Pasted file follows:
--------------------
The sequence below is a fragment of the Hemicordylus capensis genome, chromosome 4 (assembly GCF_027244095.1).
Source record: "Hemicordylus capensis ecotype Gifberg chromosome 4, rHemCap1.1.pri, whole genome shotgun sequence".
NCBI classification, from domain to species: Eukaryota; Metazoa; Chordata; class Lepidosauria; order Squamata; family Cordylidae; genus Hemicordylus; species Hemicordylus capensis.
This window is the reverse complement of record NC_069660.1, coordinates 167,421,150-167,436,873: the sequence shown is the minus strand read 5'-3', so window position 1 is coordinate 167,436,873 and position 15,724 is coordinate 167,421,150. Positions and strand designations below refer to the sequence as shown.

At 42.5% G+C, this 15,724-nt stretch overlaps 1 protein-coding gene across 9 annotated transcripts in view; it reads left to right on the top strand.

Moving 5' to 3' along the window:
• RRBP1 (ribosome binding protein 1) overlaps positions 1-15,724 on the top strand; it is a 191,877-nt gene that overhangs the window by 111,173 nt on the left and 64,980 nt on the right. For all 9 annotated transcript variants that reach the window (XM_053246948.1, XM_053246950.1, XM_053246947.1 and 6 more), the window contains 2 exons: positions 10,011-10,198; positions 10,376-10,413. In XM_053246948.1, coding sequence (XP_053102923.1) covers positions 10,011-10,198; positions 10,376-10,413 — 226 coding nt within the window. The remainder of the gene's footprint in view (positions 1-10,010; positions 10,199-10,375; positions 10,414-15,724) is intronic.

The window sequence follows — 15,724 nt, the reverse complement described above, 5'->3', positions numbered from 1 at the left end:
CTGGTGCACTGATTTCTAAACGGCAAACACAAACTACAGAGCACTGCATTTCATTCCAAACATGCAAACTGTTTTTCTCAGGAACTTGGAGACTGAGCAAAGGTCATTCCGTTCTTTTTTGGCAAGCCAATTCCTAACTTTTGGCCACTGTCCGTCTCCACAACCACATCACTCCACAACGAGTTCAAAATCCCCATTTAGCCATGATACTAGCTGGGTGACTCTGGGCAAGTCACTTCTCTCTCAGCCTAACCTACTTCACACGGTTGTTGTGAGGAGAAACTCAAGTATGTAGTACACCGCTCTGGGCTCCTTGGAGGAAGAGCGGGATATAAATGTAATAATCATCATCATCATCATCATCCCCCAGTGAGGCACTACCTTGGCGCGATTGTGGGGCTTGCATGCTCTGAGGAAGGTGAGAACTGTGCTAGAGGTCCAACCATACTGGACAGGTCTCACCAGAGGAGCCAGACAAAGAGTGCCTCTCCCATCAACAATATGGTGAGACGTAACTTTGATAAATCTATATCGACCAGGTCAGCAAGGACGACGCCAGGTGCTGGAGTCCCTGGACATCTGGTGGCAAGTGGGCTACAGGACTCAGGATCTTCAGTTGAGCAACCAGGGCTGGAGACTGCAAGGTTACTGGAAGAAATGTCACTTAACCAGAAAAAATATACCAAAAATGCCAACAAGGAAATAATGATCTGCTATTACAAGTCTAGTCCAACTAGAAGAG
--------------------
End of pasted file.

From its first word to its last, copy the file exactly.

The sequence below is a fragment of the Hemicordylus capensis genome, chromosome 4 (assembly GCF_027244095.1).
Source record: "Hemicordylus capensis ecotype Gifberg chromosome 4, rHemCap1.1.pri, whole genome shotgun sequence".
NCBI classification, from domain to species: Eukaryota; Metazoa; Chordata; class Lepidosauria; order Squamata; family Cordylidae; genus Hemicordylus; species Hemicordylus capensis.
This window is the reverse complement of record NC_069660.1, coordinates 167,421,150-167,436,873: the sequence shown is the minus strand read 5'-3', so window position 1 is coordinate 167,436,873 and position 15,724 is coordinate 167,421,150. Positions and strand designations below refer to the sequence as shown.

At 42.5% G+C, this 15,724-nt stretch overlaps 1 protein-coding gene across 9 annotated transcripts in view; it reads left to right on the top strand.

Moving 5' to 3' along the window:
• RRBP1 (ribosome binding protein 1) overlaps positions 1-15,724 on the top strand; it is a 191,877-nt gene that overhangs the window by 111,173 nt on the left and 64,980 nt on the right. For all 9 annotated transcript variants that reach the window (XM_053246948.1, XM_053246950.1, XM_053246947.1 and 6 more), the window contains 2 exons: positions 10,011-10,198; positions 10,376-10,413. In XM_053246948.1, coding sequence (XP_053102923.1) covers positions 10,011-10,198; positions 10,376-10,413 — 226 coding nt within the window. The remainder of the gene's footprint in view (positions 1-10,010; positions 10,199-10,375; positions 10,414-15,724) is intronic.

The window sequence follows — 15,724 nt, the reverse complement described above, 5'->3', positions numbered from 1 at the left end:
CTGGTGCACTGATTTCTAAACGGCAAACACAAACTACAGAGCACTGCATTTCATTCCAAACATGCAAACTGTTTTTCTCAGGAACTTGGAGACTGAGCAAAGGTCATTCCGTTCTTTTTTGGCAAGCCAATTCCTAACTTTTGGCCACTGTCCGTCTCCACAACCACATCACTCCACAACGAGTTCAAAATCCCCATTTAGCCATGATACTAGCTGGGTGACTCTGGGCAAGTCACTTCTCTCTCAGCCTAACCTACTTCACACGGTTGTTGTGAGGAGAAACTCAAGTATGTAGTACACCGCTCTGGGCTCCTTGGAGGAAGAGCGGGATATAAATGTAATAATCATCATCATCATCATCATCCCCCAGTGAGGCACTACCTTGGCGCGATTGTGGGGCTTGCATGCTCTGAGGAAGGTGAGAACTGTGCTAGAGGTCCAACCATACTGGACAGGTCTCACCAGAGGAGCCAGACAAAGAGTGCCTCTCCCATCAACAATATGGTGAGACGTAACTTTGATAAATCTATATCGACCAGGTCAGCAAGGACGACGCCAGGTGCTGGAGTCCCTGGACATCTGGTGGCAAGTGGGCTACAGGACTCAGGATCTTCAGTTGAGCAACCAGGGCTGGAGACTGCAAGGTTACTGGAAGAAATGTCACTTAACCAGAAAAAATATACCAAAAATGCCAACAAGGAAATAATGATCTGCTATTACAAGTCTAGTCCAACTAGAAGAG